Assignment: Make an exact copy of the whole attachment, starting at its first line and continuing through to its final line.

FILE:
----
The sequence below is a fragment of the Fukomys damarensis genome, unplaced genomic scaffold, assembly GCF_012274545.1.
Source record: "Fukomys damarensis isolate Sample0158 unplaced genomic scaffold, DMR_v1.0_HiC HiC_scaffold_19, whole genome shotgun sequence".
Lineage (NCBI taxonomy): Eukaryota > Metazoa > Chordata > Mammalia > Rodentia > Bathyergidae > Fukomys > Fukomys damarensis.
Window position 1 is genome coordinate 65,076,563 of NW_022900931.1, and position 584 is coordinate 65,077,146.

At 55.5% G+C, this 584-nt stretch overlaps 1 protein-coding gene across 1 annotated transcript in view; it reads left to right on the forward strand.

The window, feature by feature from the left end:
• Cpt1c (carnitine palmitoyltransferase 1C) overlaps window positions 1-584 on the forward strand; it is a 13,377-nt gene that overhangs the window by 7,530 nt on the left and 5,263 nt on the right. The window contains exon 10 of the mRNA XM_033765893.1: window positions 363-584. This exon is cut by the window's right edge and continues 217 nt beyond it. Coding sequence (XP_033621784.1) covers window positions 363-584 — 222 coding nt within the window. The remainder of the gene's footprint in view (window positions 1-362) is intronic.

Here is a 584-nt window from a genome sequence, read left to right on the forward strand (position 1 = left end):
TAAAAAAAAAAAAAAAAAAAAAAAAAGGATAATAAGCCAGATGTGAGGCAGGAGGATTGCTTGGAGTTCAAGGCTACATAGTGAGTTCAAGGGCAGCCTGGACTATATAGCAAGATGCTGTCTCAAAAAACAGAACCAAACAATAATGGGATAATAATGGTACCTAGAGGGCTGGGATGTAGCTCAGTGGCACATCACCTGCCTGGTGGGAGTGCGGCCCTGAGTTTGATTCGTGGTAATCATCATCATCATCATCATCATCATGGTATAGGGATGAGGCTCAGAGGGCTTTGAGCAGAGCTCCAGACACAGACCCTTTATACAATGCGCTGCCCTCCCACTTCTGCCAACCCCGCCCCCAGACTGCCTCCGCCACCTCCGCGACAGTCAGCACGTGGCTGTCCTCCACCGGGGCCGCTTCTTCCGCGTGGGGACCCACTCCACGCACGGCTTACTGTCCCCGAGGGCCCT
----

The sequence below is a fragment of the Fukomys damarensis genome, unplaced genomic scaffold, assembly GCF_012274545.1.
Source record: "Fukomys damarensis isolate Sample0158 unplaced genomic scaffold, DMR_v1.0_HiC HiC_scaffold_19, whole genome shotgun sequence".
Lineage (NCBI taxonomy): Eukaryota > Metazoa > Chordata > Mammalia > Rodentia > Bathyergidae > Fukomys > Fukomys damarensis.
Window position 1 is genome coordinate 65,076,563 of NW_022900931.1, and position 584 is coordinate 65,077,146.

At 55.5% G+C, this 584-nt stretch overlaps 1 protein-coding gene across 1 annotated transcript in view; it reads left to right on the forward strand.

The window, feature by feature from the left end:
• Cpt1c (carnitine palmitoyltransferase 1C) overlaps window positions 1-584 on the forward strand; it is a 13,377-nt gene that overhangs the window by 7,530 nt on the left and 5,263 nt on the right. The window contains exon 10 of the mRNA XM_033765893.1: window positions 363-584. This exon is cut by the window's right edge and continues 217 nt beyond it. Coding sequence (XP_033621784.1) covers window positions 363-584 — 222 coding nt within the window. The remainder of the gene's footprint in view (window positions 1-362) is intronic.

Here is a 584-nt window from a genome sequence, read left to right on the forward strand (position 1 = left end):
TAAAAAAAAAAAAAAAAAAAAAAAAAGGATAATAAGCCAGATGTGAGGCAGGAGGATTGCTTGGAGTTCAAGGCTACATAGTGAGTTCAAGGGCAGCCTGGACTATATAGCAAGATGCTGTCTCAAAAAACAGAACCAAACAATAATGGGATAATAATGGTACCTAGAGGGCTGGGATGTAGCTCAGTGGCACATCACCTGCCTGGTGGGAGTGCGGCCCTGAGTTTGATTCGTGGTAATCATCATCATCATCATCATCATCATGGTATAGGGATGAGGCTCAGAGGGCTTTGAGCAGAGCTCCAGACACAGACCCTTTATACAATGCGCTGCCCTCCCACTTCTGCCAACCCCGCCCCCAGACTGCCTCCGCCACCTCCGCGACAGTCAGCACGTGGCTGTCCTCCACCGGGGCCGCTTCTTCCGCGTGGGGACCCACTCCACGCACGGCTTACTGTCCCCGAGGGCCCT